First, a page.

Students’ enthusiasm for space undimmed by delayed Orion launch

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HUNTSVILLE, Ala. (WHNT) - After a few hours of hopeful waiting, it was a disappointed crowd that left the Davidson Center Thursday morning.

The US Space and Rocket Center had hosted a watch party for the scheduled launch of the Orion capsule.

Two screens were connected via NASA TV simulcast with Kennedy Space Center in Florida. About 350 space camp trainees sat alongside area students and officials from Marshall Space Flight Center.

 

Monique Owens, along with her 10-year-old sons Edson and Edward, enjoyed touring the Saturn V Hall before watching the simulcast in the theater

Monique Owens, along with her 10-year-old sons Edson and Edward, enjoyed touring the Saturn V Hall before watching the simulcast in the theater

There were cheers as the countdown clock came up on the screen several times. The cheers were followed by brief sighs as - again and again - the clock was stopped.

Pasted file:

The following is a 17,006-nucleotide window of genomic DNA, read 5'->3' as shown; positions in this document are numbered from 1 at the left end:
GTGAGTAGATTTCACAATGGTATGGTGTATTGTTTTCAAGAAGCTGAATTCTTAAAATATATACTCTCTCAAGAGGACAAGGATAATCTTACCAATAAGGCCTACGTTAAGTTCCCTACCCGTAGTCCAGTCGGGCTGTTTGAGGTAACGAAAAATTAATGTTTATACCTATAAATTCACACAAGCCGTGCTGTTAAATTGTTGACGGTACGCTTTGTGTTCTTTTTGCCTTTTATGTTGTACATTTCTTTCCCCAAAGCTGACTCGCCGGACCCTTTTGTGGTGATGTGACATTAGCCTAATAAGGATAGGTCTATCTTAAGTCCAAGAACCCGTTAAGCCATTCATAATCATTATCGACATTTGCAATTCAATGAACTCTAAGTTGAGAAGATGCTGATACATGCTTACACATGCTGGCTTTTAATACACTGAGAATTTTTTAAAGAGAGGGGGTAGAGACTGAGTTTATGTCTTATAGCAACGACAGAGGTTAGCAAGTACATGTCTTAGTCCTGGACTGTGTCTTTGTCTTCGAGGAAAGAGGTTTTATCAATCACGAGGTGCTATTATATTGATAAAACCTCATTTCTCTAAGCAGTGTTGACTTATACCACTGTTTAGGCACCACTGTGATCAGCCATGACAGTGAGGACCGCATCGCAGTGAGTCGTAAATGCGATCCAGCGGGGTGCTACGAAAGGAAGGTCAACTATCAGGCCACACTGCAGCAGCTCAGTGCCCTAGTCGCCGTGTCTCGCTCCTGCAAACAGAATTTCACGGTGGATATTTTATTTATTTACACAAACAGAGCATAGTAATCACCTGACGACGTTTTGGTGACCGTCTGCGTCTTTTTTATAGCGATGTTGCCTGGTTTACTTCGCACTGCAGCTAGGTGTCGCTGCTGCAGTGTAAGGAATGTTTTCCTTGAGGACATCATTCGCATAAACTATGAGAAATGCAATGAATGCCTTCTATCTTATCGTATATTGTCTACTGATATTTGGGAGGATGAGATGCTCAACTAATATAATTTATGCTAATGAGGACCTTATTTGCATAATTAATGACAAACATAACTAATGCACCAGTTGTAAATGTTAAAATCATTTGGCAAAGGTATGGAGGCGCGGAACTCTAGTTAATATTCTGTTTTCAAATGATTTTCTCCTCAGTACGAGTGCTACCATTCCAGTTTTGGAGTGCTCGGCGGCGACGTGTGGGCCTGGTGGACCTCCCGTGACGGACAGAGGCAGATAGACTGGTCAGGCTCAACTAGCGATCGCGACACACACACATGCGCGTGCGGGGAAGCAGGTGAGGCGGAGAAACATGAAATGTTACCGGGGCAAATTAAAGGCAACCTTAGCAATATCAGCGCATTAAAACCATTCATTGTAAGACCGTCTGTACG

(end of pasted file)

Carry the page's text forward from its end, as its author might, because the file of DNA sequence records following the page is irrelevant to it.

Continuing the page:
When NASA eventually announced Thursday's launch attempt had been scrubbed, the children were understandably deflated.  However, their enthusiasm for space remained.

Seven-year-old Abigail Bennett is a second-grader at Madison Academy. She has been following the Orion mission closely and said, "I like space a lot and I want to be one of the first people on Mars."

Paul Gilbert is happy to see that kind of passion in this younger generation.  A senior manager at Marshall Space Flight Center, he was on-hand at the watch party to explain some of the mission points to the crowd.

He cautioned everyone in attendance - young and old - against something NASA refers to as "launch fever." "Which is, you want to go so bad, you make it go when you shouldn't go," Gilbert said.

Gilbert pointed out that's why so many rules and procedures are part of the launch process.  He added, "it's disappointing when it doesn't go, but it's part of the business. It's part of trying to do it right."